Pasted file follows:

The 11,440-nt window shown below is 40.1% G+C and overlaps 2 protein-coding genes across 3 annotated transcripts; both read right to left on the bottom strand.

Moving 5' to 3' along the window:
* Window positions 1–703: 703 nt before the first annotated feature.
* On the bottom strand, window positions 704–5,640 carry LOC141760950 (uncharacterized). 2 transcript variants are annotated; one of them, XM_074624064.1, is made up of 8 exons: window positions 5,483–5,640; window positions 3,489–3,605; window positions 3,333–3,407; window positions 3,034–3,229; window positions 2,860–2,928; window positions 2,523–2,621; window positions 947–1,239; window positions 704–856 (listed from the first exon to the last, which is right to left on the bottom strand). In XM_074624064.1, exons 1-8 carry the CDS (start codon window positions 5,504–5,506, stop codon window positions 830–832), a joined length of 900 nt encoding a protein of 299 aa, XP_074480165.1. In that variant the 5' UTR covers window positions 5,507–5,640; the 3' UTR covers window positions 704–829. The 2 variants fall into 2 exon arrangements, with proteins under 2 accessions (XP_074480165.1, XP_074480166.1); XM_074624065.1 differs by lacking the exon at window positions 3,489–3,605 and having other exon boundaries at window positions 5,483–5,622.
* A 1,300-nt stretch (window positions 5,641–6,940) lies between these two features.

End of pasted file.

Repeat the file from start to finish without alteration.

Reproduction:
The 11,440-nt window shown below is 40.1% G+C and overlaps 2 protein-coding genes across 3 annotated transcripts; both read right to left on the bottom strand.

Moving 5' to 3' along the window:
* Window positions 1–703: 703 nt before the first annotated feature.
* On the bottom strand, window positions 704–5,640 carry LOC141760950 (uncharacterized). 2 transcript variants are annotated; one of them, XM_074624064.1, is made up of 8 exons: window positions 5,483–5,640; window positions 3,489–3,605; window positions 3,333–3,407; window positions 3,034–3,229; window positions 2,860–2,928; window positions 2,523–2,621; window positions 947–1,239; window positions 704–856 (listed from the first exon to the last, which is right to left on the bottom strand). In XM_074624064.1, exons 1-8 carry the CDS (start codon window positions 5,504–5,506, stop codon window positions 830–832), a joined length of 900 nt encoding a protein of 299 aa, XP_074480165.1. In that variant the 5' UTR covers window positions 5,507–5,640; the 3' UTR covers window positions 704–829. The 2 variants fall into 2 exon arrangements, with proteins under 2 accessions (XP_074480165.1, XP_074480166.1); XM_074624065.1 differs by lacking the exon at window positions 3,489–3,605 and having other exon boundaries at window positions 5,483–5,622.
* A 1,300-nt stretch (window positions 5,641–6,940) lies between these two features.